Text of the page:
The still waters of grace
My personal Grace Awakening continues apace, but the past two days have been characterized by rest.
Rest is new to me, and not natural to my old nature. I’m a confirmed Type A, driven, entrepreneurial sort, so don’t blame it on me – I simply do not know HOW to rest! But that is changing.
A couple of times in the past few days I have seen in my mind some thing I thought of doing, and then distinct from it I simultaneously saw my motivation for doing it. And the motivation was rooted in gaining the acceptance of man.
That’s what a person does when he grows up without such acceptance, and it’s understandable. But it’s not something that God can bless, because it’s not holy. Our source – our only source – must be Him. If we rely on the whims of fallen man to justify ourselves, we build on shifting sand indeed.
The problem is how to free oneself of this bondage. That’s where the Word and the Spirit come in. And the Word and the will of the Spirit of the New Covenant can be summarized in one word: Grace.
Can it be that God really grants forgiveness independent of our worthiness? That is the Gospel, yet I suspect that many Christians have not inculcated that truth into their souls in a practical way. I know that despite all my study, I hadn’t by a long shot.
We are like the unjust servant in Mt. 18 who, completely forgiven of a huge debt by his king, goes out and beats his fellow servant over a far smaller sum. It may not have been greed that motivated him. It’s quite possible that the truth of being FULLY forgiven didn’t really sink in, and that he still felt pressured, perhaps by pride, to pay back what he could.
I’ve observed that the fellow slave we beat on the most is usually the one that is most convenient. And when no one else in around, the guy that is left turns out to be oneself. How ironic that the torturers mentioned in that parable actually can be the very one being tortured. When we’re not in a state of grace we become our own worst enemy.
But God has a solution. Completely independent of our works or worthiness, He lavishes debt forgiveness upon us. There is only one condition, but that condition is so outlandish, so unthinkable to the flesh that it can be the hardest thing for us to accomplish: we must humble ourselves to accept the offer.
Another amazing irony is how even the Gospel can be taken as law. As we know, above all, law makes sin manifest and brings condemnation. If we don’t forgive we won’t be forgiven. Am I loving my enemies enough? Doubts are bred, we try to fight the battle in the mental and emotional realms, and we become like a dog chasing its tail. All the while we’ve lost sight of the Giver of all good gifts, His kindhearted will that we live freely, and His power to deliver us to that state.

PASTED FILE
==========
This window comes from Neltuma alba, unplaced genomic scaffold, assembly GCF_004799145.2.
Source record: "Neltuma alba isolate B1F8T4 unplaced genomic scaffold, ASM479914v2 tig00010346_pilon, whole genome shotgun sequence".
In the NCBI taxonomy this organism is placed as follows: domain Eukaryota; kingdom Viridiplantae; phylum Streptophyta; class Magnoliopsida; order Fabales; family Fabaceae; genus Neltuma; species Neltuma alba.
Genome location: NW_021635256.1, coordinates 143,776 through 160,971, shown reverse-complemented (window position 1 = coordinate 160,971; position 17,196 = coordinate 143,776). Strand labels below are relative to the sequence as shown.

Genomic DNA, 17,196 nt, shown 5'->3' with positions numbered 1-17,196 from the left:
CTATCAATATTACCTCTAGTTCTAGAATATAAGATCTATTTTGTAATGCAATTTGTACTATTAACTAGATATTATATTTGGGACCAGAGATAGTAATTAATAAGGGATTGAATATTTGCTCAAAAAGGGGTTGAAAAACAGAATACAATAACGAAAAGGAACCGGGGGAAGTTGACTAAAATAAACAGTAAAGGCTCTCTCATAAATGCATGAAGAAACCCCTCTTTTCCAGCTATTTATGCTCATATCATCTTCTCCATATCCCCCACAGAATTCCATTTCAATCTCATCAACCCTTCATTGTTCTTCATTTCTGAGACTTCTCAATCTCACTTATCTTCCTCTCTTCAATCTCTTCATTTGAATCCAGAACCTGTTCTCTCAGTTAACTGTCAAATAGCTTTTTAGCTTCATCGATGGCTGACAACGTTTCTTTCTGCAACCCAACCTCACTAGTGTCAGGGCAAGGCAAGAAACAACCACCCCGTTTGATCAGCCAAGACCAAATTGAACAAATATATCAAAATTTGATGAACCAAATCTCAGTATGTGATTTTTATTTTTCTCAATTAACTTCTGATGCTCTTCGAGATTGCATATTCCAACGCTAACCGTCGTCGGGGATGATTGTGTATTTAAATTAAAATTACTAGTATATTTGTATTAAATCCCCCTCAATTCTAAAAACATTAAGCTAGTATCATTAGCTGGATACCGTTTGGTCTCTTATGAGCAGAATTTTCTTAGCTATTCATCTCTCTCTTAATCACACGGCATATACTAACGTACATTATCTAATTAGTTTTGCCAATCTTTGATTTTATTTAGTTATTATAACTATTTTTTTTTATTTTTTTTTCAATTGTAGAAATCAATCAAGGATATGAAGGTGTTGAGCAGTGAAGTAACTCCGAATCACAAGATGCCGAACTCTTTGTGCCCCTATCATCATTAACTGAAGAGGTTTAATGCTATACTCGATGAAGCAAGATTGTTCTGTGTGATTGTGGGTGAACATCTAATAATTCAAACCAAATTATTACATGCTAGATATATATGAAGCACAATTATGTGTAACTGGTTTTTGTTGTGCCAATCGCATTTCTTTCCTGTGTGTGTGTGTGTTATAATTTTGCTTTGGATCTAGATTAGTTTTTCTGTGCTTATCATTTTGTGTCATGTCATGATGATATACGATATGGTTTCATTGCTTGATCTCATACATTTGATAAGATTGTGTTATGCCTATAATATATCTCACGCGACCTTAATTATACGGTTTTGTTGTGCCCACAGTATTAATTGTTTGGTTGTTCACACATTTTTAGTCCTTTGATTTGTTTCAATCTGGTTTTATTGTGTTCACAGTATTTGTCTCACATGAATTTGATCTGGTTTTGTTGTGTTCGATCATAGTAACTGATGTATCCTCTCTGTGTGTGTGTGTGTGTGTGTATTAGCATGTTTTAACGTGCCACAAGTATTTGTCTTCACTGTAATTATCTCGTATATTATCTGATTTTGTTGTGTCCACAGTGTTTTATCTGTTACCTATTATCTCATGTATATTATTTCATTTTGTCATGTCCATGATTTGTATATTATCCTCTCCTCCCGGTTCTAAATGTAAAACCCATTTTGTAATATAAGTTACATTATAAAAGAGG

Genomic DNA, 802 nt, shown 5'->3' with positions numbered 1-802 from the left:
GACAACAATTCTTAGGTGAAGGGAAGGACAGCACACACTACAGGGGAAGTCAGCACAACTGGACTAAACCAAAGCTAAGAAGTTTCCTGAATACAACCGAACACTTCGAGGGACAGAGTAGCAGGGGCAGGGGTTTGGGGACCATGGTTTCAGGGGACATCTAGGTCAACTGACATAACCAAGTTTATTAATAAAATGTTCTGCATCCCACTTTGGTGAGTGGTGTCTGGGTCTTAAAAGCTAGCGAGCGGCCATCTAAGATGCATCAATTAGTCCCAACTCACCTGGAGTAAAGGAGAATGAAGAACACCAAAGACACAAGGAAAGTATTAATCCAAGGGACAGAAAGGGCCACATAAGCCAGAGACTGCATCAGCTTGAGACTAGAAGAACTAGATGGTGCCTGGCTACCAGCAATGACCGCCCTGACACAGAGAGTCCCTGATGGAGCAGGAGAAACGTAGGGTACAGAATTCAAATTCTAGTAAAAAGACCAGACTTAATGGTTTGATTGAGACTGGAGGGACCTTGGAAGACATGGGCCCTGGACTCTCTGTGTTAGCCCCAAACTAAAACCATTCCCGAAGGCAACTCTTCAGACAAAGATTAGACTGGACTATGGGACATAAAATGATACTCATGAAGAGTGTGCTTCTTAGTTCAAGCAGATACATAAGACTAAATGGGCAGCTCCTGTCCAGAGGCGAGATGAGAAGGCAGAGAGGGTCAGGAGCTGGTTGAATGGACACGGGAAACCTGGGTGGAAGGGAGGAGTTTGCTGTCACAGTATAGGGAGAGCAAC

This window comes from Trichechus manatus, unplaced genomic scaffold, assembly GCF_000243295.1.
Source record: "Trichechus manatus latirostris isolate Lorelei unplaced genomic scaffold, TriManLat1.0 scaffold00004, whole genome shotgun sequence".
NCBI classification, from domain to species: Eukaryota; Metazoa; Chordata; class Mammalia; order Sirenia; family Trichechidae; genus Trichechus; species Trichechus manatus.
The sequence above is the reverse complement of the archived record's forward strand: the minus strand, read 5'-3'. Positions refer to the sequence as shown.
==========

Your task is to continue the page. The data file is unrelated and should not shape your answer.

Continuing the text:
Instead, God’s forgiveness is freely given up-front. “Neither do I condemn you; go and sin no more”. The absolution comes first, then the power to conquer sin. The order is critical to our spiritual health,. Otherwise, we will be futilely fighting this battle in our own strength, as the New Covenant simply degrades to another Old Covenant, appealing to Pharisees but destroying those of honest conscience.
I took a break from reading The Christian’s Secret of a Happy Life1 today. But I’m filling in with Tozer’s delightful The Pursuit of God. It is beautifully written, but more importantly, it has a rare anointing for drawing one close to God. I was tempted to post the second chapter, The Blessedness of Possessing Nothing, and I will do so if someone requests it. Meanwhile the whole book can be downloaded at ProjectGuttenberg.org. After I download these things I format them for Word, where I can add my own footnotes, mark-up, etc. I can save you that step if you contact me.
1 BTW, Smith’s use of the term “Happy” is legit. The happiness she directs us to is borne of holiness, and that holiness is a product of grace, not works. This is not a man-centered gospel, but the true Gospel of grace that she so wonderfully advocates.